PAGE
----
The guests came promptly. They had been invited for half-past six, and dinner was to be served soon after that time. The last to arrive was the Little Colonel. She came in charge of an old coloured woman, Mom Beck, who had been her mother's nurse as well as her own. The child was so hidden in her wraps when Mom Beck led her up-stairs, that no one could tell how she looked. The boys had been curious to see her, ever since they had heard so many tales of her mischievous pranks. A few minutes later, when she appeared in the parlours, there was a buzz of admiration. Maybe it was not so much for the soft light hair, the star-like beauty of her big dark eyes, or the delicate colour in her cheeks that made them as pink as a wild rose, as it was for the valentine costume she wore. It was of dainty white tulle, sprinkled with hundreds of tiny red velvet hearts, and there was a coronet of glittering rhinestones on her long fair hair.
"The Queen of Hearts," announced Aunt Allison, leading her forward. "You know 'she made some tarts, upon a summer day,' and now she shall open the valentine pie and see if it is as good as her Majesty's."
The big music-box in the hall began playing one of its liveliest waltzes, the children gathered around the great pie, and twenty-four little hands reached out to grasp the floating ends of ribbon.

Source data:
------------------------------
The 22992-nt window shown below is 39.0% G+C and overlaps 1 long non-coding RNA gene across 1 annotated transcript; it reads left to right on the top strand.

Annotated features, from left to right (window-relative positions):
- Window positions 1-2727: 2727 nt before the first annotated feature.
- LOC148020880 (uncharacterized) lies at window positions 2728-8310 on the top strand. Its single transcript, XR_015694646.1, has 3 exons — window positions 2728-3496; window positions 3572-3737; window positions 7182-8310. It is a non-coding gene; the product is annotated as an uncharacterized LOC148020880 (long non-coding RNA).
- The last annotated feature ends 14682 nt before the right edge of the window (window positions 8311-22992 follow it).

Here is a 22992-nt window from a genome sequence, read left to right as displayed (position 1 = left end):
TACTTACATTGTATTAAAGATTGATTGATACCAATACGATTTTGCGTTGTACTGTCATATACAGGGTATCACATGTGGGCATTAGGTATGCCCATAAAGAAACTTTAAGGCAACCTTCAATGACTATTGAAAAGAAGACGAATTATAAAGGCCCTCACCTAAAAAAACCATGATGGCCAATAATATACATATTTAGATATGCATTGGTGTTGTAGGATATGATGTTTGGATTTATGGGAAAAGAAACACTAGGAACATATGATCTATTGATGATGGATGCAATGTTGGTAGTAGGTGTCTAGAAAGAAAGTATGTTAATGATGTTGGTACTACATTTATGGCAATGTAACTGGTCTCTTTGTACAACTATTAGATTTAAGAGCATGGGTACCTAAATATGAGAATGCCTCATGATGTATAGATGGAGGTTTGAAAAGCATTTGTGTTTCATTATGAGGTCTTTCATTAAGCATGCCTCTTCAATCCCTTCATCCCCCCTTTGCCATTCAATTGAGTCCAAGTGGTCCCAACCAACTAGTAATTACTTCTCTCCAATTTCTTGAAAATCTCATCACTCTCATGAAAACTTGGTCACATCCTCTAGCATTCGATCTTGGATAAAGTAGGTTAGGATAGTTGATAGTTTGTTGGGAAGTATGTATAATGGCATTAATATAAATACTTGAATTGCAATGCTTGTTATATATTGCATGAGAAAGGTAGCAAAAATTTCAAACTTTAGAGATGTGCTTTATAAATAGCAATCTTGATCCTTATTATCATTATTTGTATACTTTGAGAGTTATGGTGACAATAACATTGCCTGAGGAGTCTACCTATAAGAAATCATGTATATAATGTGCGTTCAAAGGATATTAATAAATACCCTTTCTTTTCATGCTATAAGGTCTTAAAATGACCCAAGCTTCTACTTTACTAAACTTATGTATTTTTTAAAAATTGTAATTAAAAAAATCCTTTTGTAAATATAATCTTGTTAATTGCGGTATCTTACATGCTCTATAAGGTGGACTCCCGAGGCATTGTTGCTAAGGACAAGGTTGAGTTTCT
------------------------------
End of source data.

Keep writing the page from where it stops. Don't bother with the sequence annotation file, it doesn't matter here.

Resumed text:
"Pull!" cried the little Queen of Hearts. The paper crust flew off, and twenty-four yards of ribbon, each with a valentine attached, fluttered brightly through the air for an instant.
"Now match your verses," cried her Majesty again, opening her own to read what was in it. There was much laughing and peeping over shoulders, and tangling of white and scarlet ribbons, while the gay music-box played on.
In the midst of it Virginia beckoned to the Little Colonel. "Come up-stairs with me for a minute, Lloyd," she whispered, "and help me look for something. Aunt Allison has forgotten where she put the box of arrows that we are to use in the archery contest after dinner. There is the prettiest prize for the one who hits the red heart in the centre of the target."
"Oh, do you suppose you can hit it?" asked Lloyd, as she and Virginia slipped their arms around each other, and went skipping up the stairs.